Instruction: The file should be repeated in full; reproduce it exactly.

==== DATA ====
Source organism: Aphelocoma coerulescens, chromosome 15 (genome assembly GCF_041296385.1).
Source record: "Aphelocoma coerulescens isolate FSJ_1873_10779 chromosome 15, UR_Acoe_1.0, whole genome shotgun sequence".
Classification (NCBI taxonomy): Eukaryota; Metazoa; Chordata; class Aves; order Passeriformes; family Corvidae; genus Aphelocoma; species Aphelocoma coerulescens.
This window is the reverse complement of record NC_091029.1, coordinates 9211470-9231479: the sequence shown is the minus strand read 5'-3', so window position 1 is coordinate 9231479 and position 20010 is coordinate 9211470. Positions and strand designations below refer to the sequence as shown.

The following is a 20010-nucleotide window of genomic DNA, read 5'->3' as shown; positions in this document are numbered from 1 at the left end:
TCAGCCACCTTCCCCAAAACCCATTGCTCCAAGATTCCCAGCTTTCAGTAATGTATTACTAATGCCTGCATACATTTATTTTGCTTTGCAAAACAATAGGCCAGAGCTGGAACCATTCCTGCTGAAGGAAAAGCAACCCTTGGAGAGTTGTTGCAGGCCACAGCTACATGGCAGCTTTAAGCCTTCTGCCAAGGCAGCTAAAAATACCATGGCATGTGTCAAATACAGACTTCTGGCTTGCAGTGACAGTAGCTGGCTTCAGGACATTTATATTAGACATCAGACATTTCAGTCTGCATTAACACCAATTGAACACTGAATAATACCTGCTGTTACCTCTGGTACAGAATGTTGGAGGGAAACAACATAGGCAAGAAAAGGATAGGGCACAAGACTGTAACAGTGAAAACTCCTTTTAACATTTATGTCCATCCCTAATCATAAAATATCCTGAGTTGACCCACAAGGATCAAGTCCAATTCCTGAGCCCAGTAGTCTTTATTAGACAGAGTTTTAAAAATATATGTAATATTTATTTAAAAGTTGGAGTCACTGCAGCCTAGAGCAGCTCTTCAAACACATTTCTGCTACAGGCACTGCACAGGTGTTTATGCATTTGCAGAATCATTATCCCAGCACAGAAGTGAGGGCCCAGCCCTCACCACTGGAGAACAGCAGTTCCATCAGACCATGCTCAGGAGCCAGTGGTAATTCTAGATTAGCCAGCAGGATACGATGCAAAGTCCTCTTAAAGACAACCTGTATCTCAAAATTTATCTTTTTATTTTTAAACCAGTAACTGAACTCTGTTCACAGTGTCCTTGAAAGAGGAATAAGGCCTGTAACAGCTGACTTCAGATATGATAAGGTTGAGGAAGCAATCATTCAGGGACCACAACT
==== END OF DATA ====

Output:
Source organism: Aphelocoma coerulescens, chromosome 15 (genome assembly GCF_041296385.1).
Source record: "Aphelocoma coerulescens isolate FSJ_1873_10779 chromosome 15, UR_Acoe_1.0, whole genome shotgun sequence".
Classification (NCBI taxonomy): Eukaryota; Metazoa; Chordata; class Aves; order Passeriformes; family Corvidae; genus Aphelocoma; species Aphelocoma coerulescens.
This window is the reverse complement of record NC_091029.1, coordinates 9211470-9231479: the sequence shown is the minus strand read 5'-3', so window position 1 is coordinate 9231479 and position 20010 is coordinate 9211470. Positions and strand designations below refer to the sequence as shown.

The following is a 20010-nucleotide window of genomic DNA, read 5'->3' as shown; positions in this document are numbered from 1 at the left end:
TCAGCCACCTTCCCCAAAACCCATTGCTCCAAGATTCCCAGCTTTCAGTAATGTATTACTAATGCCTGCATACATTTATTTTGCTTTGCAAAACAATAGGCCAGAGCTGGAACCATTCCTGCTGAAGGAAAAGCAACCCTTGGAGAGTTGTTGCAGGCCACAGCTACATGGCAGCTTTAAGCCTTCTGCCAAGGCAGCTAAAAATACCATGGCATGTGTCAAATACAGACTTCTGGCTTGCAGTGACAGTAGCTGGCTTCAGGACATTTATATTAGACATCAGACATTTCAGTCTGCATTAACACCAATTGAACACTGAATAATACCTGCTGTTACCTCTGGTACAGAATGTTGGAGGGAAACAACATAGGCAAGAAAAGGATAGGGCACAAGACTGTAACAGTGAAAACTCCTTTTAACATTTATGTCCATCCCTAATCATAAAATATCCTGAGTTGACCCACAAGGATCAAGTCCAATTCCTGAGCCCAGTAGTCTTTATTAGACAGAGTTTTAAAAATATATGTAATATTTATTTAAAAGTTGGAGTCACTGCAGCCTAGAGCAGCTCTTCAAACACATTTCTGCTACAGGCACTGCACAGGTGTTTATGCATTTGCAGAATCATTATCCCAGCACAGAAGTGAGGGCCCAGCCCTCACCACTGGAGAACAGCAGTTCCATCAGACCATGCTCAGGAGCCAGTGGTAATTCTAGATTAGCCAGCAGGATACGATGCAAAGTCCTCTTAAAGACAACCTGTATCTCAAAATTTATCTTTTTATTTTTAAACCAGTAACTGAACTCTGTTCACAGTGTCCTTGAAAGAGGAATAAGGCCTGTAACAGCTGACTTCAGATATGATAAGGTTGAGGAAGCAATCATTCAGGGACCACAACT